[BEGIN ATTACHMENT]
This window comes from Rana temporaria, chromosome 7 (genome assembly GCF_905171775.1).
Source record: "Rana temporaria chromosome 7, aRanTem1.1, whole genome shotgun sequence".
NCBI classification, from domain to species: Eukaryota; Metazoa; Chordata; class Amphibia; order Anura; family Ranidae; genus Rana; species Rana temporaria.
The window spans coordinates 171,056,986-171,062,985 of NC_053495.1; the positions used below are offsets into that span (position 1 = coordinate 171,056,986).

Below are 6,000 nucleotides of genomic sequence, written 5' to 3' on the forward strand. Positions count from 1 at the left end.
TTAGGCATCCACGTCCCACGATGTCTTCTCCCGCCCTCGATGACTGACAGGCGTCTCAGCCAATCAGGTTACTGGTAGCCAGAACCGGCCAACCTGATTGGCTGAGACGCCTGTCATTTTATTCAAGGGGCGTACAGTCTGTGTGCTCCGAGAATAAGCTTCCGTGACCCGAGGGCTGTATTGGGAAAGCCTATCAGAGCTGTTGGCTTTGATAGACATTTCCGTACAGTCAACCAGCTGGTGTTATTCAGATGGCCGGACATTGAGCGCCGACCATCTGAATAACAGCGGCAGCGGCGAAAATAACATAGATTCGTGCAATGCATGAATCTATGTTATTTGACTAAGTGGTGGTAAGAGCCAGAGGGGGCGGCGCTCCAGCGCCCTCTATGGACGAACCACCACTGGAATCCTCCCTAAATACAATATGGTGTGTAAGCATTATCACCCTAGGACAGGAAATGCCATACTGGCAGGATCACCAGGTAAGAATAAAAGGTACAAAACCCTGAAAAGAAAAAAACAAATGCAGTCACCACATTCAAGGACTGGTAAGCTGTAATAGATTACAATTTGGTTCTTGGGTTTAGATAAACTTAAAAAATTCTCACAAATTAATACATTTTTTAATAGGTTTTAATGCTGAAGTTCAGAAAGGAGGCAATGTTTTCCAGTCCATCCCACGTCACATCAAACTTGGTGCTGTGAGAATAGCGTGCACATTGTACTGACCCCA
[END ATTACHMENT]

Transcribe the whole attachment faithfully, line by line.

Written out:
This window comes from Rana temporaria, chromosome 7 (genome assembly GCF_905171775.1).
Source record: "Rana temporaria chromosome 7, aRanTem1.1, whole genome shotgun sequence".
NCBI classification, from domain to species: Eukaryota; Metazoa; Chordata; class Amphibia; order Anura; family Ranidae; genus Rana; species Rana temporaria.
The window spans coordinates 171,056,986-171,062,985 of NC_053495.1; the positions used below are offsets into that span (position 1 = coordinate 171,056,986).

Below are 6,000 nucleotides of genomic sequence, written 5' to 3' on the forward strand. Positions count from 1 at the left end.
TTAGGCATCCACGTCCCACGATGTCTTCTCCCGCCCTCGATGACTGACAGGCGTCTCAGCCAATCAGGTTACTGGTAGCCAGAACCGGCCAACCTGATTGGCTGAGACGCCTGTCATTTTATTCAAGGGGCGTACAGTCTGTGTGCTCCGAGAATAAGCTTCCGTGACCCGAGGGCTGTATTGGGAAAGCCTATCAGAGCTGTTGGCTTTGATAGACATTTCCGTACAGTCAACCAGCTGGTGTTATTCAGATGGCCGGACATTGAGCGCCGACCATCTGAATAACAGCGGCAGCGGCGAAAATAACATAGATTCGTGCAATGCATGAATCTATGTTATTTGACTAAGTGGTGGTAAGAGCCAGAGGGGGCGGCGCTCCAGCGCCCTCTATGGACGAACCACCACTGGAATCCTCCCTAAATACAATATGGTGTGTAAGCATTATCACCCTAGGACAGGAAATGCCATACTGGCAGGATCACCAGGTAAGAATAAAAGGTACAAAACCCTGAAAAGAAAAAAACAAATGCAGTCACCACATTCAAGGACTGGTAAGCTGTAATAGATTACAATTTGGTTCTTGGGTTTAGATAAACTTAAAAAATTCTCACAAATTAATACATTTTTTAATAGGTTTTAATGCTGAAGTTCAGAAAGGAGGCAATGTTTTCCAGTCCATCCCACGTCACATCAAACTTGGTGCTGTGAGAATAGCGTGCACATTGTACTGACCCCA